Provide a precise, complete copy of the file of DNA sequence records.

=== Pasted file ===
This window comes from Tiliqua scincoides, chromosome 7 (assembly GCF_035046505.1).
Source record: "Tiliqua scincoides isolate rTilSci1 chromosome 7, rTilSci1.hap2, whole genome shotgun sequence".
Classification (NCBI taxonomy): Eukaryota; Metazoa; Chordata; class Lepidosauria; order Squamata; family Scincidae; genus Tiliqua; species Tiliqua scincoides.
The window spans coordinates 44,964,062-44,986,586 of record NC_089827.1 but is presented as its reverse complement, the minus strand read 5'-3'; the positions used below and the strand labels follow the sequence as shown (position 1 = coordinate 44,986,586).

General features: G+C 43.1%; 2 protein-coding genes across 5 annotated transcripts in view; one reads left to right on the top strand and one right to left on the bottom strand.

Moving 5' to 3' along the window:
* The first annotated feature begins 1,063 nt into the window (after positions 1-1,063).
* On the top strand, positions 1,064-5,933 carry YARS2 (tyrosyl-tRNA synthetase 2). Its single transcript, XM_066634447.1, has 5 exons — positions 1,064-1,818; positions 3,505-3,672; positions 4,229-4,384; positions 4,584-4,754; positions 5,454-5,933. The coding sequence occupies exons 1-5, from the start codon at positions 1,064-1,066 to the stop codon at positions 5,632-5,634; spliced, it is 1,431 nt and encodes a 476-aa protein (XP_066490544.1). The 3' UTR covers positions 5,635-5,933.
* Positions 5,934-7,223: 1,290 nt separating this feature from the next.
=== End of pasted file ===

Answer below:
This window comes from Tiliqua scincoides, chromosome 7 (assembly GCF_035046505.1).
Source record: "Tiliqua scincoides isolate rTilSci1 chromosome 7, rTilSci1.hap2, whole genome shotgun sequence".
Classification (NCBI taxonomy): Eukaryota; Metazoa; Chordata; class Lepidosauria; order Squamata; family Scincidae; genus Tiliqua; species Tiliqua scincoides.
The window spans coordinates 44,964,062-44,986,586 of record NC_089827.1 but is presented as its reverse complement, the minus strand read 5'-3'; the positions used below and the strand labels follow the sequence as shown (position 1 = coordinate 44,986,586).

General features: G+C 43.1%; 2 protein-coding genes across 5 annotated transcripts in view; one reads left to right on the top strand and one right to left on the bottom strand.

Moving 5' to 3' along the window:
* The first annotated feature begins 1,063 nt into the window (after positions 1-1,063).
* On the top strand, positions 1,064-5,933 carry YARS2 (tyrosyl-tRNA synthetase 2). Its single transcript, XM_066634447.1, has 5 exons — positions 1,064-1,818; positions 3,505-3,672; positions 4,229-4,384; positions 4,584-4,754; positions 5,454-5,933. The coding sequence occupies exons 1-5, from the start codon at positions 1,064-1,066 to the stop codon at positions 5,632-5,634; spliced, it is 1,431 nt and encodes a 476-aa protein (XP_066490544.1). The 3' UTR covers positions 5,635-5,933.
* Positions 5,934-7,223: 1,290 nt separating this feature from the next.